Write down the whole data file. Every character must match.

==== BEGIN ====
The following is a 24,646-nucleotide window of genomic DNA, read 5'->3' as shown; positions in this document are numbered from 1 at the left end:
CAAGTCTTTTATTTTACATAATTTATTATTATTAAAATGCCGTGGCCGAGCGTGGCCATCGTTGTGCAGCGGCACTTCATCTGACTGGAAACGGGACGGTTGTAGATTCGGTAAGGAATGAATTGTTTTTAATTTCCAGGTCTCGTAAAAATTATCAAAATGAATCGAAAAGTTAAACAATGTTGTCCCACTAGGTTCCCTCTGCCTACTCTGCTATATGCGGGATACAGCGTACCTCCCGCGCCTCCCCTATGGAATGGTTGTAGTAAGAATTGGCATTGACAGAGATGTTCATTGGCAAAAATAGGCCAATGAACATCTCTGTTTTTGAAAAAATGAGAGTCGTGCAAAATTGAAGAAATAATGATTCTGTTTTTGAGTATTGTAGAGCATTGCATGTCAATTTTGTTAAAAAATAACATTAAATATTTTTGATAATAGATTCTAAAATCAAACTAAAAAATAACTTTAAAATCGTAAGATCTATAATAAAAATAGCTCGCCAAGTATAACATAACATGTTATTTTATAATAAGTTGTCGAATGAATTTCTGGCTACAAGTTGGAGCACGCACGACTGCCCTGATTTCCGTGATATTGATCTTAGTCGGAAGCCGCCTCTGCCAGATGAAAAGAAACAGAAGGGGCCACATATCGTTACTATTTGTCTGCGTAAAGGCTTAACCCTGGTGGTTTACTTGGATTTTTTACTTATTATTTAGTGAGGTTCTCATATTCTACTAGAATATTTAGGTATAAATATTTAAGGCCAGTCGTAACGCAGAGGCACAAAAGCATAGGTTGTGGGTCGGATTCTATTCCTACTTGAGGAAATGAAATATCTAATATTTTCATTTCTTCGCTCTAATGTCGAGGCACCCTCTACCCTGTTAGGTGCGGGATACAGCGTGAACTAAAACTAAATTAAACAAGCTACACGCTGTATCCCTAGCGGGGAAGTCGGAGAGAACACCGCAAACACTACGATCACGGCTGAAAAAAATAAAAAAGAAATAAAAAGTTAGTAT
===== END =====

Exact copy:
The following is a 24,646-nucleotide window of genomic DNA, read 5'->3' as shown; positions in this document are numbered from 1 at the left end:
CAAGTCTTTTATTTTACATAATTTATTATTATTAAAATGCCGTGGCCGAGCGTGGCCATCGTTGTGCAGCGGCACTTCATCTGACTGGAAACGGGACGGTTGTAGATTCGGTAAGGAATGAATTGTTTTTAATTTCCAGGTCTCGTAAAAATTATCAAAATGAATCGAAAAGTTAAACAATGTTGTCCCACTAGGTTCCCTCTGCCTACTCTGCTATATGCGGGATACAGCGTACCTCCCGCGCCTCCCCTATGGAATGGTTGTAGTAAGAATTGGCATTGACAGAGATGTTCATTGGCAAAAATAGGCCAATGAACATCTCTGTTTTTGAAAAAATGAGAGTCGTGCAAAATTGAAGAAATAATGATTCTGTTTTTGAGTATTGTAGAGCATTGCATGTCAATTTTGTTAAAAAATAACATTAAATATTTTTGATAATAGATTCTAAAATCAAACTAAAAAATAACTTTAAAATCGTAAGATCTATAATAAAAATAGCTCGCCAAGTATAACATAACATGTTATTTTATAATAAGTTGTCGAATGAATTTCTGGCTACAAGTTGGAGCACGCACGACTGCCCTGATTTCCGTGATATTGATCTTAGTCGGAAGCCGCCTCTGCCAGATGAAAAGAAACAGAAGGGGCCACATATCGTTACTATTTGTCTGCGTAAAGGCTTAACCCTGGTGGTTTACTTGGATTTTTTACTTATTATTTAGTGAGGTTCTCATATTCTACTAGAATATTTAGGTATAAATATTTAAGGCCAGTCGTAACGCAGAGGCACAAAAGCATAGGTTGTGGGTCGGATTCTATTCCTACTTGAGGAAATGAAATATCTAATATTTTCATTTCTTCGCTCTAATGTCGAGGCACCCTCTACCCTGTTAGGTGCGGGATACAGCGTGAACTAAAACTAAATTAAACAAGCTACACGCTGTATCCCTAGCGGGGAAGTCGGAGAGAACACCGCAAACACTACGATCACGGCTGAAAAAAATAAAAAAGAAATAAAAAGTTAGTAT